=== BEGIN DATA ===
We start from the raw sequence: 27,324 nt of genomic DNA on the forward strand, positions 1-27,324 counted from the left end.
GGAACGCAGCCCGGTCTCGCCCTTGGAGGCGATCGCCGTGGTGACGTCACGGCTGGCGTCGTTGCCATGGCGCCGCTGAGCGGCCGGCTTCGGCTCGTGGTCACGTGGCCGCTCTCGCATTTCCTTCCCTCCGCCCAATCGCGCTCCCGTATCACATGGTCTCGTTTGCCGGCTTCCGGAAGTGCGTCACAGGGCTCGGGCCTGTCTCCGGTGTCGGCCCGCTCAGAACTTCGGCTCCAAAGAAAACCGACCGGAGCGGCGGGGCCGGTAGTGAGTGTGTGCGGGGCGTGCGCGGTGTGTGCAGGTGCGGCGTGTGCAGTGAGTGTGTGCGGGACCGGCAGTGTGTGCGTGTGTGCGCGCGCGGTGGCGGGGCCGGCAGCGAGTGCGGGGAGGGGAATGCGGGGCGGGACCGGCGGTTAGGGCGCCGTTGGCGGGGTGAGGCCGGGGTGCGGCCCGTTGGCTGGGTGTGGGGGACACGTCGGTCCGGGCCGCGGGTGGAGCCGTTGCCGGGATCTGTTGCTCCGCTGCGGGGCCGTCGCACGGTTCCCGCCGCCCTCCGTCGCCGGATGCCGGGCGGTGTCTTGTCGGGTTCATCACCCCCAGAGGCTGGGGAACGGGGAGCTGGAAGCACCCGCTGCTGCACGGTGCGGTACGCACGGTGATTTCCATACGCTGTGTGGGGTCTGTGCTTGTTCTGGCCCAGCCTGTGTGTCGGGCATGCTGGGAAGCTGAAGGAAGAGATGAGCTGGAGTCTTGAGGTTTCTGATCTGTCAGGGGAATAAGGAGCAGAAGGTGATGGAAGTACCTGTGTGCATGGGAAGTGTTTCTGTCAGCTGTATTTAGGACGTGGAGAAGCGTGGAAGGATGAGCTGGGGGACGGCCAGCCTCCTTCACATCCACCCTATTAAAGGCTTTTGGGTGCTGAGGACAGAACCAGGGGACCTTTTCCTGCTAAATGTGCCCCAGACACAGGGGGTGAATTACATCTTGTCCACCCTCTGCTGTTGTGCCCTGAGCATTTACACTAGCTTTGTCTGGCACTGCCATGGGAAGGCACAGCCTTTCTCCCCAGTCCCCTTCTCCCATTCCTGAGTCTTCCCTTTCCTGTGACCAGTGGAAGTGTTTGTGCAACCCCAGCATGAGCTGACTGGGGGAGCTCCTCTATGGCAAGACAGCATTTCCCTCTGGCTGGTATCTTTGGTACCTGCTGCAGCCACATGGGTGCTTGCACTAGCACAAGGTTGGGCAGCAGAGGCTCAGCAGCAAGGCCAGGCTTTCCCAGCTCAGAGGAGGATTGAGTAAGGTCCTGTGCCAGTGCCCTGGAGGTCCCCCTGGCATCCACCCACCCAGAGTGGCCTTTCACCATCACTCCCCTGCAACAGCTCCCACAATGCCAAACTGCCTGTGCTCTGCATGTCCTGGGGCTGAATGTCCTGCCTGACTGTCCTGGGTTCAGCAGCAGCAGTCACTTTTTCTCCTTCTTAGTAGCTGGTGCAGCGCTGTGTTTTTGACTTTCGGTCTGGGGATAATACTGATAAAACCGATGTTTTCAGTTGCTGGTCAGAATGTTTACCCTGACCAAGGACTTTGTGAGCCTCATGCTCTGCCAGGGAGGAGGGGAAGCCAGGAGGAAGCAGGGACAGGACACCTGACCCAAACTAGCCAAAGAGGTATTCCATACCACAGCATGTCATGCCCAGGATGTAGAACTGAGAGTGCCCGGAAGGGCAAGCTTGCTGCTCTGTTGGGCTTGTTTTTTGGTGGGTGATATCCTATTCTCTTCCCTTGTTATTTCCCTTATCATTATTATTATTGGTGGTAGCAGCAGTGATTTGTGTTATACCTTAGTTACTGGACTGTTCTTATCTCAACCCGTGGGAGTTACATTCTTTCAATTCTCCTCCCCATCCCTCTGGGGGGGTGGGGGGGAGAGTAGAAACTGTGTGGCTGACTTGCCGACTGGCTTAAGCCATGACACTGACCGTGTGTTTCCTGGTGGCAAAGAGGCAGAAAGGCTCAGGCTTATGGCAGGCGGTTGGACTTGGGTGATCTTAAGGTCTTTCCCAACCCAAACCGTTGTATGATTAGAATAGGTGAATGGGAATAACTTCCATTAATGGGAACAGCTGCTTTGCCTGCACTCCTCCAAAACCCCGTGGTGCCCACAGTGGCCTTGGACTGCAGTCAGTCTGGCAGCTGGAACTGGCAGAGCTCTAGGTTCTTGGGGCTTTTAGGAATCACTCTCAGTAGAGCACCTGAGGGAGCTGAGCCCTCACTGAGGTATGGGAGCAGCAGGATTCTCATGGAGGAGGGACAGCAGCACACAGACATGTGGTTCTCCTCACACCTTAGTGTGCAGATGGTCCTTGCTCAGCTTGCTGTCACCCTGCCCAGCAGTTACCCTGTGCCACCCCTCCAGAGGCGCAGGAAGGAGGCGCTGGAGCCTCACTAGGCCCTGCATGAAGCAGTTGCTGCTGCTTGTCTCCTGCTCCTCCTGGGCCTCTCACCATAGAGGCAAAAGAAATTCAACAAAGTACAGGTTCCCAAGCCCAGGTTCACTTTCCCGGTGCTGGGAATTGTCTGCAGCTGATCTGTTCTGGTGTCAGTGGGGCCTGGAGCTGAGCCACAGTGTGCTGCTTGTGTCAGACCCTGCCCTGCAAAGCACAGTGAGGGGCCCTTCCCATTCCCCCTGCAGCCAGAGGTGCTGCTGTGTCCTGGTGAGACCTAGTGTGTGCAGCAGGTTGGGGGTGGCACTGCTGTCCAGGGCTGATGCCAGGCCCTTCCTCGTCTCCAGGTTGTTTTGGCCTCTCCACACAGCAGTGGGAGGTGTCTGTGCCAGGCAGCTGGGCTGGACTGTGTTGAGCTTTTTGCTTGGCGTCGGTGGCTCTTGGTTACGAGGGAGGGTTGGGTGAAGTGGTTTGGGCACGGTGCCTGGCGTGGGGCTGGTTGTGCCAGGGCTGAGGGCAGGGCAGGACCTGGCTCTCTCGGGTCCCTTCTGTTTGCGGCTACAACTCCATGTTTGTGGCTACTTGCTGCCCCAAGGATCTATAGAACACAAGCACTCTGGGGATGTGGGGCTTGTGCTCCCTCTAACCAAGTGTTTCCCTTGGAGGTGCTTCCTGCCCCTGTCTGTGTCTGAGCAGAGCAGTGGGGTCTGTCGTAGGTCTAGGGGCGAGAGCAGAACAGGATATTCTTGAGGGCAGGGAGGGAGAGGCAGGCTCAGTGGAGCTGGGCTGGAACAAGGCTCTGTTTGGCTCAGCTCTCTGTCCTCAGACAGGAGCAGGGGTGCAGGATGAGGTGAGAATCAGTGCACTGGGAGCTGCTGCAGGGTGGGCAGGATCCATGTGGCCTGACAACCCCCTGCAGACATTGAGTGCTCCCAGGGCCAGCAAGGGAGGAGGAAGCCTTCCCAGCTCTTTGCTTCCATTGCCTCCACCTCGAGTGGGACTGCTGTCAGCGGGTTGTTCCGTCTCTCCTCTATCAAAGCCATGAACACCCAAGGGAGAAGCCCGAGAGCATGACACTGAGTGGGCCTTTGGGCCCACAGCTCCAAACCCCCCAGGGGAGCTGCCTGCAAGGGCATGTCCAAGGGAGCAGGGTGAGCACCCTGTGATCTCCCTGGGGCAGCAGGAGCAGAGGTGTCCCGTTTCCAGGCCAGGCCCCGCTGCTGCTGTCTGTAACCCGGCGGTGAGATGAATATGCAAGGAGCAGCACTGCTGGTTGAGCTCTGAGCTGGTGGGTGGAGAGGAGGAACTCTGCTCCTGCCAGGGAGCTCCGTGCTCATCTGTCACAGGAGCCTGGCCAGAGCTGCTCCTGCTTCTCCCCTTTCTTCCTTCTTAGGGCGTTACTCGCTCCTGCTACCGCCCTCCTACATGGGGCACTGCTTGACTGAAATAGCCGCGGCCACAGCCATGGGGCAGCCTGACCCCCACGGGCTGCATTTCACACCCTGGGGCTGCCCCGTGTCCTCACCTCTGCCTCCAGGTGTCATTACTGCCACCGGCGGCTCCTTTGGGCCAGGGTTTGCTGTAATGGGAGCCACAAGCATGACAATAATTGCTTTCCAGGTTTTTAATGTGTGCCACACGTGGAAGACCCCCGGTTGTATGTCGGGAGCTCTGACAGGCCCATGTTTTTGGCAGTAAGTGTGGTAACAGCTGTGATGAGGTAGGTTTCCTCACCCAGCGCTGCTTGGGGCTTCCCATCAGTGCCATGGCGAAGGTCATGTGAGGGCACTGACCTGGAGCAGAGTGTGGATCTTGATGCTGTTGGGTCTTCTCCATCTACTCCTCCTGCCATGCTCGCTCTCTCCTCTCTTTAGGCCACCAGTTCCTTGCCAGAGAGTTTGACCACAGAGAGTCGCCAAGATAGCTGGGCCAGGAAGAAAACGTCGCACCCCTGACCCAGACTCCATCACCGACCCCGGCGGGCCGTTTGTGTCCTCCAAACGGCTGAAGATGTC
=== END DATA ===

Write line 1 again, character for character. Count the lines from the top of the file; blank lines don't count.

We start from the raw sequence: 27,324 nt of genomic DNA on the forward strand, positions 1-27,324 counted from the left end.